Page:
First-Years Required to Undergo Bystander Intervention Training

Jenn Marshall

Colgate has implemented Bystander Intervention Training as a mandatory program for first-year students. Its goal is to stop cycles of negative behavior with a focus on gender bias and sexual assault.

“It is a response to the power dynamics on this campus. Issues like hierarchies, social groups, race, homophobia and bias create a rape culture that allows for gender bias and sexual assault,” Director of LGBTQ Initiatives Khristian Kemp-DeLisser said.

The program is designed to empower community members in ensuring the safety of their peers and to play a role in changing the culture. The phenomenon of sexual assault nationwide on campuses has gained attention as of late due to the federal government cracking down on specific institutions that are letting incidents go unpunished. Colgate decided to make a commitment to educating students about sexual assault with its mandatory online course and the bystander intervention training.

First-years will undergo mandatory training on September 15. The program consists of a two hour-long presentation following a slide show about rape culture that provides advice to avoid potentially dangerous situations and information about clear consent and support. It aims to get all the facts straight while engaging the students in interactive activities. This includes role-plays of acting out different scenarios and asks the question, “What are the different factors that allow individuals to intervene or prevent them?”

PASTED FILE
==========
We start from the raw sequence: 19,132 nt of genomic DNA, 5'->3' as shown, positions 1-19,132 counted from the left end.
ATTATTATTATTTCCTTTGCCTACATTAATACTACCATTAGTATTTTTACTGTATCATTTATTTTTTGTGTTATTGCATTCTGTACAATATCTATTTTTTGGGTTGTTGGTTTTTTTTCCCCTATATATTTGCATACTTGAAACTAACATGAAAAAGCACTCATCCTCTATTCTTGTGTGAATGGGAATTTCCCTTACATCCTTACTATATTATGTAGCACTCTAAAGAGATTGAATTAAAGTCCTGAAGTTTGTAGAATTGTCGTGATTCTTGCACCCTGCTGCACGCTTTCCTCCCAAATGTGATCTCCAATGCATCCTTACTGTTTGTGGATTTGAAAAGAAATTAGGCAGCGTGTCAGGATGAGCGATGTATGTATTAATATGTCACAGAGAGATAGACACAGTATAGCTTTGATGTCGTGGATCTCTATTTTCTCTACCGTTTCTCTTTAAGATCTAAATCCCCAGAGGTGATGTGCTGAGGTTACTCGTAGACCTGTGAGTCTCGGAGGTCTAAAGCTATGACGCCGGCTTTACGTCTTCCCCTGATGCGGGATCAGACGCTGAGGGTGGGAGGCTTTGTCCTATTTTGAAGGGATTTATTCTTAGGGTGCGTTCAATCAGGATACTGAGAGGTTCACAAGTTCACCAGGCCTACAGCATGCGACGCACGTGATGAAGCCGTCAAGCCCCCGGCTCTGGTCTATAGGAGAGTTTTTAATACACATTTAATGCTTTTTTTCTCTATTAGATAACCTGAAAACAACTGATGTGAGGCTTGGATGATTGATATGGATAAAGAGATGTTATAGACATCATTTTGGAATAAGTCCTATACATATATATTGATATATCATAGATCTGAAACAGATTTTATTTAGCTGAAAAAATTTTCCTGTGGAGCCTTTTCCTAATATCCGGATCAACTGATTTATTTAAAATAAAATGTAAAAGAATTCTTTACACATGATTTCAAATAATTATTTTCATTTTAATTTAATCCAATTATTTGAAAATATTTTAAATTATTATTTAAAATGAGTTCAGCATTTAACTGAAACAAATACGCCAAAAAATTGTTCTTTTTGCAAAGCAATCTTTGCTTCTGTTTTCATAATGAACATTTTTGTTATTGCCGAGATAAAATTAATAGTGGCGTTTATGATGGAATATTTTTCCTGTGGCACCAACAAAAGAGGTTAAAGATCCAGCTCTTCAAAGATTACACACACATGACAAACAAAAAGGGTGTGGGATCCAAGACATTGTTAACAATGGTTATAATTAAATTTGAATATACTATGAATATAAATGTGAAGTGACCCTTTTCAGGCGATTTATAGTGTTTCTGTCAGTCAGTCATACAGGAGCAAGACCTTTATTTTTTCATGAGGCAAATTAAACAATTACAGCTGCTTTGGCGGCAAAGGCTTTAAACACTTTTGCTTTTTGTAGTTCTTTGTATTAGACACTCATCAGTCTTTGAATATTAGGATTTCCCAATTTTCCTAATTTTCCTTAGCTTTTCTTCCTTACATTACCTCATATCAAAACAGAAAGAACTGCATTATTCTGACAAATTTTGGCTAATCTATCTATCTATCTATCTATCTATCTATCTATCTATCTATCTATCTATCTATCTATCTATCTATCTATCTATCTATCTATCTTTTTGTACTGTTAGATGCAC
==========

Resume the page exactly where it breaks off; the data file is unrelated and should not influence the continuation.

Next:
Director of Women’s Studies Meika Loe led the initiative to bring the training to Colgate. Loe’s goal is to get a critical mass on campus willing to stand up for each other.

“Even if the training doesn’t resonate with everyone, there will be people in that room who it will. You only need 30 percent to make it a safer party,” Loe said.

She wants first-years to be aware that it is a campus priority. The implementation of the program is due to public demand from students.

Loe tested the program out on her women’s studies class and students responded extremely well to it.

“This is a social movement of students, faculty and staff coming together to create a safer community,” Loe said.

The training is mandatory for first-years specifically because they have never been exposed to an environment like the one in which they now find themselves. 

“At this point in their lives, they are not as comfortable with themselves and might not intervene like an upperclassman. That is why there is so much value in this program,” member of Link Staff sophomore Zoe Smith said. “It teaches them that it is never not our business; it is our duty to involve ourselves.”

The issue of sexual assault is prominent on campus.

“Until you can get everyone involved, the behavior will continue,” Kemp-Delisser said. “This program is just the beginning but it is a step in the right direction… [We] must share the responsibility.”